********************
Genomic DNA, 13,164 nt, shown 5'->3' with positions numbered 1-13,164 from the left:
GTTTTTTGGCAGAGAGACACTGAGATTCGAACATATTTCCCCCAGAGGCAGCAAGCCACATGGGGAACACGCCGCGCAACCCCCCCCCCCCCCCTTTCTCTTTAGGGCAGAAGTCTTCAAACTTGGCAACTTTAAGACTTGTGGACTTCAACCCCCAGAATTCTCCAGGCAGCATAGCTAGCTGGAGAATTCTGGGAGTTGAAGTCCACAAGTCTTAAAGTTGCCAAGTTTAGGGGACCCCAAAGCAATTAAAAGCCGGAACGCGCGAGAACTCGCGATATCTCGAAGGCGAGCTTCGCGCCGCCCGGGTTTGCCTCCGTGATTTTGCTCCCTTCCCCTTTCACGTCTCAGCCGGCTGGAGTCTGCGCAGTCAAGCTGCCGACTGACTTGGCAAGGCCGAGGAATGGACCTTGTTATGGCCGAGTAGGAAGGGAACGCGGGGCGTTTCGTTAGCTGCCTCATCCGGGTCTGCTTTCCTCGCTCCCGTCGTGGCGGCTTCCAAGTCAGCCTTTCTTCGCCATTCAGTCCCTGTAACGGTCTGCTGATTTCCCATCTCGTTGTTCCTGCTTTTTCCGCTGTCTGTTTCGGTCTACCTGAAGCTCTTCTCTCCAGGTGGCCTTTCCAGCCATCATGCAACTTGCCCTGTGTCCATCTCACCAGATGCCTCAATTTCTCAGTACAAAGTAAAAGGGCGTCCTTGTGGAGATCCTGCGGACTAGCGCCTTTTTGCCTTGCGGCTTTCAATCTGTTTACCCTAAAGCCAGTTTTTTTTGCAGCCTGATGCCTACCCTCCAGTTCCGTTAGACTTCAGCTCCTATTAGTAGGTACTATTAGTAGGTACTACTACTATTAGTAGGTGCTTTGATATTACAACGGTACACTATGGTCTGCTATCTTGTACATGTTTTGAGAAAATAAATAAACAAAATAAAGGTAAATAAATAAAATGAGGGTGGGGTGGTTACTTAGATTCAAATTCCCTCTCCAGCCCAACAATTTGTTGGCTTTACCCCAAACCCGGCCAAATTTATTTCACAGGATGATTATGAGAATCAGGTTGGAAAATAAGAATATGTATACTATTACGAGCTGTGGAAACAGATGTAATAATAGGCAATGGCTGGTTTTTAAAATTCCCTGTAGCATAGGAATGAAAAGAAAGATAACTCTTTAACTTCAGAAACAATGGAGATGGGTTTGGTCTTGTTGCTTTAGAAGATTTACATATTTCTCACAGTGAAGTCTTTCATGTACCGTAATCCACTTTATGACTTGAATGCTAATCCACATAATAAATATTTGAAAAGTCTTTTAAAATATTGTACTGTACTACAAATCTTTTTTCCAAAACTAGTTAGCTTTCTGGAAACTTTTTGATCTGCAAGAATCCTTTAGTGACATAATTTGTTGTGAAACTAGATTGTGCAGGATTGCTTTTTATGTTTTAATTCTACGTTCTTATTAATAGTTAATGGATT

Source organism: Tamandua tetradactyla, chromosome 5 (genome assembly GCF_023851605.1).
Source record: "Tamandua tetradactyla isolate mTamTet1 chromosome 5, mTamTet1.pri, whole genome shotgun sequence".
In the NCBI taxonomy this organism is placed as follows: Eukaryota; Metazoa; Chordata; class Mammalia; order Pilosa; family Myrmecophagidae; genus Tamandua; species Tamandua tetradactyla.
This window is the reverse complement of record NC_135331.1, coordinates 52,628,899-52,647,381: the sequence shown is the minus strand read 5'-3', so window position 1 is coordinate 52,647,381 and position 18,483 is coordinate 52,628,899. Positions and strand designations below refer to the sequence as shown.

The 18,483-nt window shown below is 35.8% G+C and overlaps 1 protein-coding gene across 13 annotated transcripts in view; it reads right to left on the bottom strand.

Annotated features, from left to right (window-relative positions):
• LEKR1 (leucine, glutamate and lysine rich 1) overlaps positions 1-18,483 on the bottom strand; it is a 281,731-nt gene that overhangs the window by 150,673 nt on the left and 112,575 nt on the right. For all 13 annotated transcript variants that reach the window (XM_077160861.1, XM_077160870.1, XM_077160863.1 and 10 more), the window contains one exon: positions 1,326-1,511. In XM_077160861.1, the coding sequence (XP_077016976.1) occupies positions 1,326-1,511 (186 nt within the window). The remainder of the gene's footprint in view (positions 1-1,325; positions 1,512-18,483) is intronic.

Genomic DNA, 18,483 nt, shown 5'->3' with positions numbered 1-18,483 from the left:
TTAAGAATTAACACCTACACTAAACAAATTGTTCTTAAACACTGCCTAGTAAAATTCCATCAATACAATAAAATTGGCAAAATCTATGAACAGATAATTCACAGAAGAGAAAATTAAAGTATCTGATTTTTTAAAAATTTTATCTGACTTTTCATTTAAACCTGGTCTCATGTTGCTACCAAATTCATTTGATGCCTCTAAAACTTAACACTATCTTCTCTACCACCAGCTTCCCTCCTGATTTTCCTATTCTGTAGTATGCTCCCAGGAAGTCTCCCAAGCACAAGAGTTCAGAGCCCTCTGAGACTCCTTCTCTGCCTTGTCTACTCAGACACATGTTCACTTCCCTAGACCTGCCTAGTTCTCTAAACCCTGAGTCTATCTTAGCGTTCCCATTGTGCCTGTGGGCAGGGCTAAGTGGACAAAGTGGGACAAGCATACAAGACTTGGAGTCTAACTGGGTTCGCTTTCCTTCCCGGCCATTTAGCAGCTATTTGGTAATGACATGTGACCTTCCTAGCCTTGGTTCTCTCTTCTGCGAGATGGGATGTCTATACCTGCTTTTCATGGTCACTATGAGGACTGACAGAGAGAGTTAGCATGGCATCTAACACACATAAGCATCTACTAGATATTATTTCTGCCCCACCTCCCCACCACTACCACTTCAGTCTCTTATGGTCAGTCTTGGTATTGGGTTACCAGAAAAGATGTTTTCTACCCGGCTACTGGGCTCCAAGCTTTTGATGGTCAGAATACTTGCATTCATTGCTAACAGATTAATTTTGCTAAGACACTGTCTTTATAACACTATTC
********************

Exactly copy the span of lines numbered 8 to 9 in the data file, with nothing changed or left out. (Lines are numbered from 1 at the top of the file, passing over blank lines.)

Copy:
Annotated features, from left to right (window-relative positions):
• LEKR1 (leucine, glutamate and lysine rich 1) overlaps positions 1-18,483 on the bottom strand; it is a 281,731-nt gene that overhangs the window by 150,673 nt on the left and 112,575 nt on the right. For all 13 annotated transcript variants that reach the window (XM_077160861.1, XM_077160870.1, XM_077160863.1 and 10 more), the window contains one exon: positions 1,326-1,511. In XM_077160861.1, the coding sequence (XP_077016976.1) occupies positions 1,326-1,511 (186 nt within the window). The remainder of the gene's footprint in view (positions 1-1,325; positions 1,512-18,483) is intronic.